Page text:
The Ugly World Of Auto Sales

Wolf Richter's picture

By Wolf Richter

While the media giddily reported the September new vehicle sales numbers, beneath the surface, there was little to be giddy about. At 1,053,722 units, sales were down 2% from an already lousy August, but up 10% from an even lousier September 2010. The Seasonally Adjusted Annual Rate (SAAR) of sales—a theoretical construct that tries to eliminate seasonal fluctuations—was 13.1 million vehicles, up 8% from August, the third best month so far this year.

As always when there is an unusual monthly uptick, the industry speculates that this may finally be a harbinger of the ever invisible "pent-up demand" throwing its weight around. The expectation makes sense, given where vehicle sales used to be: in September 2006, the annual rate clocked in at 16.5 million units. So the September sales rate was down over 20% from pre-crisis levels.

But September benefited from a traumatic August: Consumer confidence was hit by the absurd debt-ceiling negotiations in Congress; stock markets worldwide plummeted; and upheavals in the Eurozone made it into the daily news. Then during the last week of August, hurricane Irene wreaked havoc on the East Coast. Sales in the affected areas came to a halt. Hence, the SAAR in August—12.1 million vehicles—was the third lowest of the year.

By the Labor Day weekend, however, the trauma had settled down, and shoppers returned to dealerships. Sales rocked in early September, especially on the East Coast. But if August and September sales are combined to balance out the impact of hurricane Irene, the numbers are no better than average for the year.

The big losers were the top two Japanese automakers, Honda and Toyota (Nissan is having a good year).

Honda sales dropped by 8% from August and are down by 6% year-to-date. With total September sales (including Acura) of 89,532 vehicles, it is fighting tooth and nail to stay ahead of Hyundai Group (including its affiliate Kia), which had sales of 87,660. A difference of less than two thousand vehicles. This trend is likely to continue. Already in sixth place behind Nissan, Honda is likely to drop to seventh place in the near future behind Hyundai-Kia.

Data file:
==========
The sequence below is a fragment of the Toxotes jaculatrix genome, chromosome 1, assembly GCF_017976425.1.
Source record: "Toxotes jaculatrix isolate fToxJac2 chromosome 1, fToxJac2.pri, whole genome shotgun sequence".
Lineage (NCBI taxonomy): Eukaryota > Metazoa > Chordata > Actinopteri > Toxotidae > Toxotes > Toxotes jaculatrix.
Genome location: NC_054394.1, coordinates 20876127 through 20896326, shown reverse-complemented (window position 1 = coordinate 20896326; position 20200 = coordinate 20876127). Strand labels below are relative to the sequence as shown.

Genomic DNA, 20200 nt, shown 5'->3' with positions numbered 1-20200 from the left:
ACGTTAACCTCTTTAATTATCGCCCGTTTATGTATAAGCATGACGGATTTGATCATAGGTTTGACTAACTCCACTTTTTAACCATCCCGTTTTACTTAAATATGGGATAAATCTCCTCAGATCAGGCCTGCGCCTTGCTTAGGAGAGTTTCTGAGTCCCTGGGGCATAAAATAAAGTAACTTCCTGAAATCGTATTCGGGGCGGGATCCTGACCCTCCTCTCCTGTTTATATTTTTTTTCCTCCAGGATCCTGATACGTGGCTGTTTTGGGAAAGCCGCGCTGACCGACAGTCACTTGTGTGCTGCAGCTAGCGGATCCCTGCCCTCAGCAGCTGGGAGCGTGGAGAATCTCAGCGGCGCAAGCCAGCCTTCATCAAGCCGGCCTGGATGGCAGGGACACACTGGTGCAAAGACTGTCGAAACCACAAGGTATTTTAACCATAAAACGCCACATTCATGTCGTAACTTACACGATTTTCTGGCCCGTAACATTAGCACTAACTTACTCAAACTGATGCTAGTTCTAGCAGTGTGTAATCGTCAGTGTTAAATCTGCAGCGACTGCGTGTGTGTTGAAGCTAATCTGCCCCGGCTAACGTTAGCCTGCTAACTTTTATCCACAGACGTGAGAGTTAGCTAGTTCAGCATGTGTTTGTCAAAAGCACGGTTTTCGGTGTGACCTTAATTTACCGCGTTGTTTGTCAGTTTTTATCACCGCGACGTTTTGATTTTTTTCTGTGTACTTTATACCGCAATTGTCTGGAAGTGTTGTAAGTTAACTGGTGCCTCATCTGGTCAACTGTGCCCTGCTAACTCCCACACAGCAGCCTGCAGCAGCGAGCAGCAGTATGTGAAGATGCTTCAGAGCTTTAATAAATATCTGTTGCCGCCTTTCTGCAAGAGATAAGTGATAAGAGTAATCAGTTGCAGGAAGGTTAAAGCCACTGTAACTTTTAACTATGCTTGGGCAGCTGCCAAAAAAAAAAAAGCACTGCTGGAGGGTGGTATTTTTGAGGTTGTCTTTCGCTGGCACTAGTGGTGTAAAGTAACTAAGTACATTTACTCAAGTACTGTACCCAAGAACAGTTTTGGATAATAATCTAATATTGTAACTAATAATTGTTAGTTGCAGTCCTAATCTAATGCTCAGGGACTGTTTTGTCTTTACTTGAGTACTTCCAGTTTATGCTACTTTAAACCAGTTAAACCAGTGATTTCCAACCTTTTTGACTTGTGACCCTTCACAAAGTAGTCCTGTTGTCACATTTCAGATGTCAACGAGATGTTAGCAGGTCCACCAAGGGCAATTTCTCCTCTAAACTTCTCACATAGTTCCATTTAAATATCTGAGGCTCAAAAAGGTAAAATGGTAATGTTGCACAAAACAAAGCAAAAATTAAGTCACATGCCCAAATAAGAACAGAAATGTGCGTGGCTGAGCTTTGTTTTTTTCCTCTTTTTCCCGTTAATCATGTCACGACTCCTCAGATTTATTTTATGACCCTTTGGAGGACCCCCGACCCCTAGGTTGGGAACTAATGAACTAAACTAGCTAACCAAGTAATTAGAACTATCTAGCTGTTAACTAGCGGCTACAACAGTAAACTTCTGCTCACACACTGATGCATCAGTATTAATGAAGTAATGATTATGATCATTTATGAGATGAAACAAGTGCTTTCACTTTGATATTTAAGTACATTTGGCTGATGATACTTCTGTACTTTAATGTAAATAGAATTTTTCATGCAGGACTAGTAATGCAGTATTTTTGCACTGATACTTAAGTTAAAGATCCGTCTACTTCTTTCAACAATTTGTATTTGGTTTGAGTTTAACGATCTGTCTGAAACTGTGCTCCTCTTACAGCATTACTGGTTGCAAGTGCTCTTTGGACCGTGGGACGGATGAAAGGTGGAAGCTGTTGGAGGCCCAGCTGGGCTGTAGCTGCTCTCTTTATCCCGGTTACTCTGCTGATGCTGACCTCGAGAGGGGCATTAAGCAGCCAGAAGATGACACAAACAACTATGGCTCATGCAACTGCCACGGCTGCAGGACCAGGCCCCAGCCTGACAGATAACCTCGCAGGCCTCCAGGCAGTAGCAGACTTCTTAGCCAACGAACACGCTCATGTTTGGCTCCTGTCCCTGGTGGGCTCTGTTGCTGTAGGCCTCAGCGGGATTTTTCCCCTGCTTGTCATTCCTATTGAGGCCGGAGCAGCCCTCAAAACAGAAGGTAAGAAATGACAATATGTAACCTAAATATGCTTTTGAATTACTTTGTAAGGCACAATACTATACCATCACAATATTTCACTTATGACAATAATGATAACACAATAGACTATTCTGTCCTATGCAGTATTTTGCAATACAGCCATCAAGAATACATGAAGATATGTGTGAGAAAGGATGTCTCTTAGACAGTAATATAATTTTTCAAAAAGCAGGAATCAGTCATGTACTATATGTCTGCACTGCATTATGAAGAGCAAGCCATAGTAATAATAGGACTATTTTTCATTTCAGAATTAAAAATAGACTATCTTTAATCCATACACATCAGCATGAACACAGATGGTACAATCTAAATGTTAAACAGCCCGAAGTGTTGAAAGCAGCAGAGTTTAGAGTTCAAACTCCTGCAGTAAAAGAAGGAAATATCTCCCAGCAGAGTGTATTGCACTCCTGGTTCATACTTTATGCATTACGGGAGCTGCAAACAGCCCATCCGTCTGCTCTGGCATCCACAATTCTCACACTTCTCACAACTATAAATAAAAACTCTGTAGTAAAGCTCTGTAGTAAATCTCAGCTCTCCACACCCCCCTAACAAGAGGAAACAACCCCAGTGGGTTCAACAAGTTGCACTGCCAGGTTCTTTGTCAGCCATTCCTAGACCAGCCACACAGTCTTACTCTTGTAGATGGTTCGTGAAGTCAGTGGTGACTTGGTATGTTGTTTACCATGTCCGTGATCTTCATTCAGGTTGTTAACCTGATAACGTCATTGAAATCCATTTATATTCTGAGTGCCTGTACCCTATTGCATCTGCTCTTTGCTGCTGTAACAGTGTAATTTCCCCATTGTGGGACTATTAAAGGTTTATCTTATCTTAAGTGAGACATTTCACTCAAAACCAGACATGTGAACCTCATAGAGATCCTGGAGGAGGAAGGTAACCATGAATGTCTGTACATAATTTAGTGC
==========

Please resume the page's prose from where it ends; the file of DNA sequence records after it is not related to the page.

Toyota was hit even harder. Its sales dropped 18% from August and are down by 9% year-to-date. This knocked Toyota down to fourth place in September, behind even Chrysler. For the year, it is in third place. Not long ago, Toyota was engaged in a mano a mano struggle with GM for first place.

Blaming these sales declines on production shortfalls following the March 11 earthquake and tsunami worked for a while, but that's over. In September, Toyota's inventory levels were high enough to where it opened the floodgates on incentives to move the iron. It jacked them up by 16.5% from September a year ago to $2,472 per vehicle. Honda followed with an increase of 7.5% to $2,370 per vehicle. Yet GM and Nissan kept their incentives at about the prior year's level, while Hyundai-Kia, Ford, and Chrysler reduced their incentives by 7% - 19% (

Discounting strategies become even more apparent on a percent of sales basis. In September Honda and Toyota, which historically didn't discount much, discounted a bit above the industry average of 9.2%. Among the Big 7, Hyundai-Kia discounted the least at 7.7% (Ford incidentally was at 8.8%). Yet, despite the intensified discounting, Honda and Toyota continued to lose sales and market share.

Clearly, Honda and Toyota have market issues that will be difficult to resolve. Hyundai-Kia has been grabbing market share hand over fist since the financial crisis. Their strategy: compelling prices, appealing products, and improved quality. Much of their market-share gains have come out of Honda's and Toyota's hide. Particularly Toyota is vulnerable; numerous recalls and safety scandals have wiped out its previously untouchable aura of quality that (once upon a time) had propelled it to the top of the heap.

In a curious anti-bailout themed note, Ford Motor Co. ran a TV commercial where a regular guy said he bought an F-Series pickup because Ford was the only U.S. automaker that hadn't received federal bailout funds (Youtube). But suddenly the ad got yanked off the air. Speculation boiled over that the White House had pressured Ford to pull the ad. Denials from the Obama administration were swift. Now Congress got involved. Last Thursday, Darrell Issa, chairman of the House Committee on Oversight and Government Reform, sent a letter to Alan Mulally, CEO of Ford, asking whether the White House or the UAW had talked to Ford about the ad. This bears watching.

Another interesting development: all major automakers have heavily invested in China, by far the largest vehicle market in the world. BMW, for example, earns 25% of its profits there. But when the China bubble bursts, it will likely devastate luxury car sales. BMW shares have already responded with a 39% dive from their 52-week high. And BMW faces other problems: China Puts The Screws To BMW.

Wolf Richter

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rajonmestra's picture